STOCKHOLM (Reuters) – State-run Borse Dubai violated Swedish takeover law in the run-up to a bid for exchange owner OMX but no action against the group is planned, a Swedish regulator said on Thursday.
Sweden’s Financial Supervisory Authority said that in deciding later whether to block any purchaser from buying OMX it would take into account anything that might affect its view of a potential owner.
But a regulatory official declined to comment directly on how the breach would be viewed.
Borse Dubai, which has bid $4 billion for OMX, is locked in a battle with U.S. exchange Nasdaq to buy the Nordic operator. Nasdaq has made an agreed cash-and-shares offer currently valued at $3.7 billion.
The regulator said Borse Dubai breached the law when it first announced it was buying shares in OMX, but as the group followed that up with a formal bid it would not take action.
Borse Dubai acknowledged the ruling and said it looked forward to working with the regulator as its bid progressed. It said it still believed its 230 crown offer was in the best interest of OMX and its shareholders.
OMX and Nasdaq declined to comment on the ruling.
The regulator had been investigating whether the announcement, made in a press release, constituted a formal bid and as such whether Borse Dubai should have filed an offer document.
“Borse Dubai’s press release announced on Aug 9, 2007 was a public takeover bid. As a consequence, Borse Dubai has breached the Act on Takeovers in the stock market,” the regulator said in a statement. “Borse Dubai has subsequently complied with the act therefore no further action will be taken.”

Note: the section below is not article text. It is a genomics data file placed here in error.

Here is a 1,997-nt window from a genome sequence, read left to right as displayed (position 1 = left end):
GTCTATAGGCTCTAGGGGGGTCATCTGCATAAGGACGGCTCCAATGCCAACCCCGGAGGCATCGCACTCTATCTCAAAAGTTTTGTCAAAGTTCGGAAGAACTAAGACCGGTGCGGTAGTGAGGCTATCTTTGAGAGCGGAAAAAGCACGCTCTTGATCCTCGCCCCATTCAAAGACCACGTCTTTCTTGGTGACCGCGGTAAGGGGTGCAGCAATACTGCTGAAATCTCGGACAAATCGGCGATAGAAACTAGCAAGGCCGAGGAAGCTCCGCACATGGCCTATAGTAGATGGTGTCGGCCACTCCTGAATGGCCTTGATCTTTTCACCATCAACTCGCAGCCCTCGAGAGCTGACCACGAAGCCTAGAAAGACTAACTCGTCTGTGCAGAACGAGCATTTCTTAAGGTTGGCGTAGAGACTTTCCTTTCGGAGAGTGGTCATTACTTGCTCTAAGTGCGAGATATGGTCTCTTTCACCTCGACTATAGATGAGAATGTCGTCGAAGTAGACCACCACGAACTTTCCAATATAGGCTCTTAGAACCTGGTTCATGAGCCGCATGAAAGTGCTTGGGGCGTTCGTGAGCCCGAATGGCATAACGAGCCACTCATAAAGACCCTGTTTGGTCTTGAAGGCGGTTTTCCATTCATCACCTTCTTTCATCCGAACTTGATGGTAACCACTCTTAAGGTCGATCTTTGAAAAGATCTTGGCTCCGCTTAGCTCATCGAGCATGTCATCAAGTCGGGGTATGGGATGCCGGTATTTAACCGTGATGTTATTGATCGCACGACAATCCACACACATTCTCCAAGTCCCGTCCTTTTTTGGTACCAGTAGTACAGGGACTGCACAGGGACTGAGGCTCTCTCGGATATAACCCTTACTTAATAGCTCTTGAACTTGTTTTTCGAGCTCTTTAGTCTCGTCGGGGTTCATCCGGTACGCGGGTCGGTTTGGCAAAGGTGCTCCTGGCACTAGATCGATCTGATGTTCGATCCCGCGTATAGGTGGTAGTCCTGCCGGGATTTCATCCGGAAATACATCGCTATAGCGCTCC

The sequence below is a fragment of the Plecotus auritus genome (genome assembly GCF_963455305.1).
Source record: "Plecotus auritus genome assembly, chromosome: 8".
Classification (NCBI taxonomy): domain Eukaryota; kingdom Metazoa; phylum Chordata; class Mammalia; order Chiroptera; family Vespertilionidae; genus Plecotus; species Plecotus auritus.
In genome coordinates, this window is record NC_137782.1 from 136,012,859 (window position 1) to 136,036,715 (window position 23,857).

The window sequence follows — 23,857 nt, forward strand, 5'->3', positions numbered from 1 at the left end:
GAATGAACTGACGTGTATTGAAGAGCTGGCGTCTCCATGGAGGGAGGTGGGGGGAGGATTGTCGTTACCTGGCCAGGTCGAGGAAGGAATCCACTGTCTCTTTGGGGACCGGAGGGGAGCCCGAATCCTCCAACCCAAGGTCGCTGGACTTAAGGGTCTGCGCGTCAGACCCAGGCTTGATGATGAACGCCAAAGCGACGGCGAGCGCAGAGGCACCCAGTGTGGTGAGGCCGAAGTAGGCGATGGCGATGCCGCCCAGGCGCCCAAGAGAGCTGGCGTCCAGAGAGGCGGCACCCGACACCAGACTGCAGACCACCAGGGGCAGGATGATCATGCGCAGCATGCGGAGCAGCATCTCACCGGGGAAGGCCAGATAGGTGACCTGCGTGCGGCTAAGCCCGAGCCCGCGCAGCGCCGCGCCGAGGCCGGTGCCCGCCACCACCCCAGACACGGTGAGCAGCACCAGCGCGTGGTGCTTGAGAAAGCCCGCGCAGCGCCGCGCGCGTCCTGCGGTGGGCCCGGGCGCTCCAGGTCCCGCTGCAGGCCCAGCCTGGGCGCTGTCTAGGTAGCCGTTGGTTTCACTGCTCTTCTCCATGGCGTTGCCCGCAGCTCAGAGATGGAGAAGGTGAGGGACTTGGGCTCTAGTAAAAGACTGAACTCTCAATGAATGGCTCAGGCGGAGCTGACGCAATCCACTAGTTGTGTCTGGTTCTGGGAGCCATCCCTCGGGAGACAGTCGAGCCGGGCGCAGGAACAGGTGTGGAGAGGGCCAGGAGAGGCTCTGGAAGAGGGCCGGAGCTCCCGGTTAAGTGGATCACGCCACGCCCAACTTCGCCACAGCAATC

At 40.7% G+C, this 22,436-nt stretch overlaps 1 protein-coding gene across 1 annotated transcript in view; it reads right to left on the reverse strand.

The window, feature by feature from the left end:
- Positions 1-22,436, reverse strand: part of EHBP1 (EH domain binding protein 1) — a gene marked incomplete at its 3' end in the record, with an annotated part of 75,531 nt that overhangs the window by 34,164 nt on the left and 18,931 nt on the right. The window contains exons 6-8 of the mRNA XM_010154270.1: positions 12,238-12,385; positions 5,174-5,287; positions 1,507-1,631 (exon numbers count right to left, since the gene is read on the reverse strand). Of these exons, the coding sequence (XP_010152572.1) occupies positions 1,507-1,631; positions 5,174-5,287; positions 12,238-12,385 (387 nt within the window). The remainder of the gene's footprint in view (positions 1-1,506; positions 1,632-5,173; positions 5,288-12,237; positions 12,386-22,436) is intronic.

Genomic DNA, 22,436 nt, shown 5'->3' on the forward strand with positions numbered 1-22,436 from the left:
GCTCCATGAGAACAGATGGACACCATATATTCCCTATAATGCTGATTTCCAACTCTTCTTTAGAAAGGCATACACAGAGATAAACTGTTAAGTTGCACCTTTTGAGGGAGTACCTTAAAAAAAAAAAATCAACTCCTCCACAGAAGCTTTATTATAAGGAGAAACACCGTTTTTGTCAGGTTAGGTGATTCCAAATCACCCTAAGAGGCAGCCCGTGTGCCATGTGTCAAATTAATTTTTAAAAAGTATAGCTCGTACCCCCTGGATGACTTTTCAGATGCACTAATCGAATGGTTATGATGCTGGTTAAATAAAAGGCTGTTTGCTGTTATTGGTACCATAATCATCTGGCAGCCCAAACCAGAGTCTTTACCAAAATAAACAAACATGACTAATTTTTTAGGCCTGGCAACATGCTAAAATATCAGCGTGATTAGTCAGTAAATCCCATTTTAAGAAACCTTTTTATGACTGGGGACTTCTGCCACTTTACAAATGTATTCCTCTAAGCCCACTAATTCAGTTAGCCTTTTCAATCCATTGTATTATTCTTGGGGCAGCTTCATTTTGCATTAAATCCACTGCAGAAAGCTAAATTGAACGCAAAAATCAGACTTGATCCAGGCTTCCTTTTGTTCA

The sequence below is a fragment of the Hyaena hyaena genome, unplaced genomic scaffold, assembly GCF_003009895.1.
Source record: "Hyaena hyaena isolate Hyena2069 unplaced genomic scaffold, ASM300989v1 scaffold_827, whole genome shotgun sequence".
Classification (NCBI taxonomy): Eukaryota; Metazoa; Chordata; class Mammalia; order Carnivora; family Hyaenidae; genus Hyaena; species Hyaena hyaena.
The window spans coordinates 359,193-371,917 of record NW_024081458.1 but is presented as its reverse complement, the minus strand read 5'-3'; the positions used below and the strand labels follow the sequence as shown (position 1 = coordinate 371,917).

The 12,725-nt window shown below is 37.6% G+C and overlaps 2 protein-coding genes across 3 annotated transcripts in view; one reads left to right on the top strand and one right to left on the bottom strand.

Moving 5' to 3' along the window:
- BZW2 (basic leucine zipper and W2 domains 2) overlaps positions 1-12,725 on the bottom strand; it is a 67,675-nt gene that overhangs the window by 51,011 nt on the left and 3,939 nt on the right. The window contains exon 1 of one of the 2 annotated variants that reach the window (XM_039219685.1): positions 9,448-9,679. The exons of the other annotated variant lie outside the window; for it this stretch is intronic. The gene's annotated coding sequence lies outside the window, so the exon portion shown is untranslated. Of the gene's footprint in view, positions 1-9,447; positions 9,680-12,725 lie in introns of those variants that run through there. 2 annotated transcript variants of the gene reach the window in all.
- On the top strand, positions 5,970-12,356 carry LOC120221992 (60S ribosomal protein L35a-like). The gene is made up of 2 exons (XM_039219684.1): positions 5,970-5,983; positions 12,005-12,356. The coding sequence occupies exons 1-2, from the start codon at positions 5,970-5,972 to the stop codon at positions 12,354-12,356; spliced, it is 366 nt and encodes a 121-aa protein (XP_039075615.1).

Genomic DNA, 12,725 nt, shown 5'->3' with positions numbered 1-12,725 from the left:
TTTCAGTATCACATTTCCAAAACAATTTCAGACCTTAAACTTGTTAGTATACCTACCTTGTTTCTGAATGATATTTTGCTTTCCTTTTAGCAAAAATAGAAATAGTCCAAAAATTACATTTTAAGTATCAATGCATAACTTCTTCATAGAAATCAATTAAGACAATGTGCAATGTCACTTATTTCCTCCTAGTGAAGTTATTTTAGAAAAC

The August 9 statement from Borse Dubai, run by former OMX Chief Executive Per Larsson, said it had begun a book-building process in OMX and had entered agreements to buy shares at 230 crowns each as it aimed to amass a stake of 25 percent.
Later that day it said it had bought 4.9 percent of OMX and had agreements to buy 22.5 percent more.
Borse Dubai also breached Swedish rules by amassing 10 percent in OMX without applying to the regulator before doing so. It unveiled its offer for OMX, which runs exchanges in Sweden, Denmark, Finland, Iceland and the Baltic states, on August 17.
OMX shares strengthened on Thursday, rising 1 crown to 243.00 by 4:40 a.m. EDT to trade well above the Borse Dubai bid level.
Asked at a news conference whether the breach would affect Borse Dubai’s chances of buying OMX, an official from the regulator said everything that could affect its view of the qualifications of a potential owner would be considered.
“Everything that might have an impact on whether or not we deem the qualified owner to jeopardize the sound business — that should be taken into account,” said Gent Jansson, deputy director general at the regulator.
Investors have little in the way of precedent to help them evaluate the seriousness of the issue for Borse Dubai. “I can confirm that we haven’t experienced a situation like this before,” Jansson said.
Erik Nerep, a law professor at Stockholm School of Economics, said he believed Borse Dubai had got off lightly.
“I understand that they don’t want to forbid Borse Dubai from buying OMX, but it is surprising that there is not even a fine,” he said. “The usual punishment is a fine. It can be anything from 50,000 crowns to 100 million, depending on the case.”
Nasdaq plans to sell its stake in the London Stock Exchange and it believes this will boost the value of its stock and improve its offer for OMX as a result.
Borse Dubai is a holding company for the Dubai government’s stakes in Dubai Financial Market and the Dubai International Financial Exchange.